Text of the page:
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Fractional discrete Temimi–Ansari method with singular and nonsingular operators: applications to electrical circuits

Abstract

The goal of this article is to present a recently developed numerical approach for solving fractional stochastic differential equations with a singular Caputo kernel and a nonsingular Caputo–Fabrizio and Atangana–Baleanu (ABC) kernel. The proposed method is based on the discrete Temimi–Ansari method, which is combined with three different numerical schemes that are appropriate for the new fractional derivative operators. The proposed technique is used to investigate the effects of Gaussian white-noise and Gaussian colored-noise perturbations on the potential source and resistance in fractional stochastic electrical circuits. The proposed method’s robustness and efficiency were demonstrated by comparing its results to those of the stochastic Runge–Kutta method (SRK). The valuable point in this article is that the resulting numerical scheme is able to combine two powerful methods that can be extended into more complex stochastic models. The comparison of different fractional derivatives using Mathematica 12 software has been obtained and the simulation results demonstrate the merit of the contributed method.

Introduction

Stochastic differential equations SDEs are a combination of deterministic differential equations and a noise term. Researchers’ attention has been attracted to SDEs for being useful to model phenomena in various fields, such as physics, engineering, economics and finance, population, and biology.

In an electrical circuit, there are two types of noise: external noise and internal noise. External noise denotes oscillations outside the deterministic system subjected to external factors. Adding a noise term to the right side of a deterministic equation is a well-known example with numerous engineering applications. Internal noise, such as burst noise, low-frequency noise, shot noise, and thermal noise, is created by the discontinuous nature of electrical signals [1]. In the internal noise, the magnitude of the random field at a given point and time is not depending on its magnitude at other points or times. Internal noise is referred to as white noise. Clearly, there is no electrical circuit without thermal noise at a certain temperature. Random impacts from both external and internal noise can be obtained by replacing the deterministic model’s input and internal parameters with random processes [2]. Many researchers have investigated the effects of this type of noise in electrical circuits, see [3] for more information. Colored noise is used as an external noise in which the interaction of the random field between differential points and times can be nonzero. Many researchers have studied replacing white noise with colored noise in a stochastic differential equation [4, 5]. Following Ito’s work [6] this type of random differential equation can be referred to as stochastic differential equations. The solution of stochastic differential equations explains Markov diffusion processes [7].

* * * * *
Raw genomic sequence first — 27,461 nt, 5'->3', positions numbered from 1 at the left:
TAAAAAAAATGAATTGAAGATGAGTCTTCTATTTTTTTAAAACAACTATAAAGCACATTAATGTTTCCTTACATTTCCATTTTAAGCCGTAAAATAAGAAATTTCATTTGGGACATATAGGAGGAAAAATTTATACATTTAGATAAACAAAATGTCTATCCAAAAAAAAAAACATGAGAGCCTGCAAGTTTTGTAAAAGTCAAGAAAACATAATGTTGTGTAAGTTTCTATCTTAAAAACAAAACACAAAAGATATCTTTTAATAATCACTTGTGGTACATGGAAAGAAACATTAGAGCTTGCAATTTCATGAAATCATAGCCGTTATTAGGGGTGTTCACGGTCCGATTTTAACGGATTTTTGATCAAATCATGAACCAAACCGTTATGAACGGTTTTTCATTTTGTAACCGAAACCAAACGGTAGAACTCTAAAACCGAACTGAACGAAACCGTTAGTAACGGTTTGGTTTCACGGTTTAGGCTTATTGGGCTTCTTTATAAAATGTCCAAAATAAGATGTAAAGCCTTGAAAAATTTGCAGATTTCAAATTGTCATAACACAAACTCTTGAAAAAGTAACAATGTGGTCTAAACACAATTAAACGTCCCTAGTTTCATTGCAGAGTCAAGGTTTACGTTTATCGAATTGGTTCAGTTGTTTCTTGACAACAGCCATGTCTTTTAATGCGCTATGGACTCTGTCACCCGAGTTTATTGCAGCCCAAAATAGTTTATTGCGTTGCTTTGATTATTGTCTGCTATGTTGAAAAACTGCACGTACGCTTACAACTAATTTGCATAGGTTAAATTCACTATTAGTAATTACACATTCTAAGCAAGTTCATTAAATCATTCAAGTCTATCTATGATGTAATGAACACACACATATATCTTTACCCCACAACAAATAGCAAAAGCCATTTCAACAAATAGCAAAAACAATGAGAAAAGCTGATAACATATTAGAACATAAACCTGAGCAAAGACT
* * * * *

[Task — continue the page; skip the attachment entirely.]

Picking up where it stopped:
Fractional calculus has recently been applied in a variety of fields, including thermoelectricity, fluid dynamics, economics, control system design, reaction–diffusion equations, signal processing, and many others [8, 9]. The main idea behind using fractional differentiation is to describe memory effects using the property of fractional-order derivatives. Fractional-order derivatives and integrals consider system memory, patrimonial properties, and nonlocal divided effects; these effects are critical for depicting real-world problems. Furthermore, fractional-order derivatives are eventually nonlocal operators; the next state of a model depends not only on its current state but also on all of its previous states. Variables are rated using fractional derivatives as a result of the states. That is, the integral represented the store memory as an inverse operator.

The Riemann–Liouville and Liouville–Caputo fractional-order derivatives and integrals are not the only ones known. These definitions include a single function that represents the kernel and describes the system’s memory effects. As none of them can accurately describe the full effects of memory effects, Caputo–Fabrizio (CF) and Atangana–Baleanu (ABC) proposed new operators with local and nonsingular kernels that use the exponential decay law rather than the power law. These nonsingular fractional derivatives can efficiently model the memory effect and systems with partial waste or squandering [10]. In recent years, fractional calculus has been applied to the development of the fractional-derivatives model, which represents the behavior of various types of fractional-derivative electrical circuit models [1115].